- Associated Press - Friday, March 7, 2014

FRANKFORT, Ky. (AP) - Kentucky House members working on the next state budget have been unable to find money to restore cuts to higher education that the governor proposed, House Speaker Greg Stumbo said Friday.

In January, as part of his two-year state spending plan, the Gov. Steve Beshear included a proposed a 2.5 percent cut in operating funds for universities and community and technical colleges in the first year of the budget cycle.

As House members have worked on their version of the budget, they have “desperately tried to find a way to restore that money,” Stumbo, D-Prestonsburg, told reporters. “Unfortunately, there’s not funds available, as best we can tell.”

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“Money is very tight in this budget,” he added.

The proposed spending cuts would be the latest endured by Kentucky’s public higher education system. If they go through, colleges and universities will have lost 17 percent of their funding since 2008.

The full House is expected to vote on the budget next week, after it emerges from the House Appropriations and Revenue Committee. That panel has been reviewing Beshear’s spending proposals for weeks.

The budget that passes the Democratic-led House is expected to resemble the Democratic governor’s recommendations.

Once the House wraps up its version, the budget work will shift to the Republican-run Senate.

Senate President Robert Stivers said Friday he has some questions about how the universities handle their finances. He said tuition increases at universities have outpaced the rise in their fixed costs.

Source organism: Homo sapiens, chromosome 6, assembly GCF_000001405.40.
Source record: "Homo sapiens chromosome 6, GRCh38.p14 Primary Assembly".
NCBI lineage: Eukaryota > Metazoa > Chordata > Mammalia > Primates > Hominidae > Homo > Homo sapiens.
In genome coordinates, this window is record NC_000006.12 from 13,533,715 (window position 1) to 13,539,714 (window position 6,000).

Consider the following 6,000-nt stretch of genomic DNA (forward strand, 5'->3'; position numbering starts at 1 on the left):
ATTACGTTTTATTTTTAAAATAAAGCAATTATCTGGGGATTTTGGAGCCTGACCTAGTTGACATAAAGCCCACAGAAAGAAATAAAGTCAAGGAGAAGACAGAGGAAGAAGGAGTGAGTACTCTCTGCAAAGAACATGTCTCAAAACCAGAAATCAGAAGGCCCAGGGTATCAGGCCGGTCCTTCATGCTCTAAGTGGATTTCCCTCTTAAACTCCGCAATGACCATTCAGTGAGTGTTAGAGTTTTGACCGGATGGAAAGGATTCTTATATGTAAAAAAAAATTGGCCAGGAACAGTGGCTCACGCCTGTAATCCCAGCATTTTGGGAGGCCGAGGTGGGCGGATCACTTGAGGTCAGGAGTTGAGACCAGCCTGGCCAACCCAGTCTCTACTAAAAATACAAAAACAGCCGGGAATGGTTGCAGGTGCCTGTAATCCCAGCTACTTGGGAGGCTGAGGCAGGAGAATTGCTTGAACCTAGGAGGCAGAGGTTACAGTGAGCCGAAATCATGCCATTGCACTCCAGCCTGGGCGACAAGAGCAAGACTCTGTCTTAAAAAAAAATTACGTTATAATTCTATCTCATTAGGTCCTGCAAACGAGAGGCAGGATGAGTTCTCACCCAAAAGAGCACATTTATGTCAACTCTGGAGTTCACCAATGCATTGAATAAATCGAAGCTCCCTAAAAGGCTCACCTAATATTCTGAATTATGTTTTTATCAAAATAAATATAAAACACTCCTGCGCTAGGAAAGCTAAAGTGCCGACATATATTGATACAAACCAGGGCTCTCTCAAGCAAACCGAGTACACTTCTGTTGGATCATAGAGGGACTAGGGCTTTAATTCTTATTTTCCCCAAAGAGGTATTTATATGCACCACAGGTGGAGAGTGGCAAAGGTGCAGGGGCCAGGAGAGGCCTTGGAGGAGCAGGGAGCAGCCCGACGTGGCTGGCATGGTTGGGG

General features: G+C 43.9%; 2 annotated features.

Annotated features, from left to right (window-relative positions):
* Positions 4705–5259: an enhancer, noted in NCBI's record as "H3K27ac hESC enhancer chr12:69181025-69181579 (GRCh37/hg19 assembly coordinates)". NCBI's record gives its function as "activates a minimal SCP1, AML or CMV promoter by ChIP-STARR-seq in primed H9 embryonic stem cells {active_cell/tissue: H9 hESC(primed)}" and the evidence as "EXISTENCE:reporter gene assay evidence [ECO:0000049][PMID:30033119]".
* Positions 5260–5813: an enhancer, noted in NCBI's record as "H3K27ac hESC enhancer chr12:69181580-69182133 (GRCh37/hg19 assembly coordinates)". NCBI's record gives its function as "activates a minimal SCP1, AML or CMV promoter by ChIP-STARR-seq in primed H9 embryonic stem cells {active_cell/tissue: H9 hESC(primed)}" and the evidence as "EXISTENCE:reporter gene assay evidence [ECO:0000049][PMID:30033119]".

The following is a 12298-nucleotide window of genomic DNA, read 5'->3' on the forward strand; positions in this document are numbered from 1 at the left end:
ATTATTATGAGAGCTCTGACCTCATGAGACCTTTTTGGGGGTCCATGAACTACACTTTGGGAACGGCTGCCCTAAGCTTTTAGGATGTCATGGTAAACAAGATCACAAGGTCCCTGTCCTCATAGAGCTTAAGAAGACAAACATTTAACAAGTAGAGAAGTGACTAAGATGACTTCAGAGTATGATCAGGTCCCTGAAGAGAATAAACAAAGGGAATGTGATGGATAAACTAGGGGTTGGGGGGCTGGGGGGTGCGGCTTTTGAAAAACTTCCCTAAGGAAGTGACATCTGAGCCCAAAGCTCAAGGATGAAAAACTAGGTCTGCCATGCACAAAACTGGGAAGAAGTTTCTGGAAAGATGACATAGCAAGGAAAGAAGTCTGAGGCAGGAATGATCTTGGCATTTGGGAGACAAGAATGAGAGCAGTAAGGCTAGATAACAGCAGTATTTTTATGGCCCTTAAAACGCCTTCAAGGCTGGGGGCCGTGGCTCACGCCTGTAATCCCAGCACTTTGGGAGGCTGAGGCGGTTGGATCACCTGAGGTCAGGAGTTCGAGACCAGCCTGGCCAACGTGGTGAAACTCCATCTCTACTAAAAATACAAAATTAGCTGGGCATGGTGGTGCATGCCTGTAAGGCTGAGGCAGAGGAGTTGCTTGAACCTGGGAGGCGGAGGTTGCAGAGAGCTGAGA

“There’s not a lot of correlation there, and I have a real question why they do that,” the Manchester Republican said.

As the starting point in the budget work, Beshear presented a $20.3 billion state spending plan for the two years starting July 1.

The governor proposed an extra $189 million over current funding for the state’s main funding formula for K-12 classrooms.

He also proposed pay raises for teachers and other school employees, and recommended spending $36 million over two years to expand preschool services to serve an estimated 5,125 more 4-year-olds.

He targeted more funding for textbooks, staff development, extended school services and school safety.

As promised, Beshear found extra money for Kentucky’s elementary and secondary education system by recommending $98.6 million in spending cuts.

Meanwhile, Stumbo predicted the House will move ahead with Beshear’s recommendations on capital projects, which would be welcomed by the universities and colleges. Beshear proposed about $520 million in state General Fund bonds to finance a range of university projects. His proposal also included giving universities the authority to issue more than $700 million in agency bonds, which the universities would pay back themselves.

Stumbo expressed support for another proposal to finance a flurry of construction on community college campuses.

Beshear proposed issuing $145.5 million in agency bonds to pay for up to 75 percent of the construction projects. The remaining costs would be covered by local communities where projects occur, as well as other public or private sources, he said.

Students would pay a fee to help pay for the construction work.

Stumbo called community colleges the “best bang for the buck” in higher education and said those schools “need some sort of definitive building program to meet their needs.”

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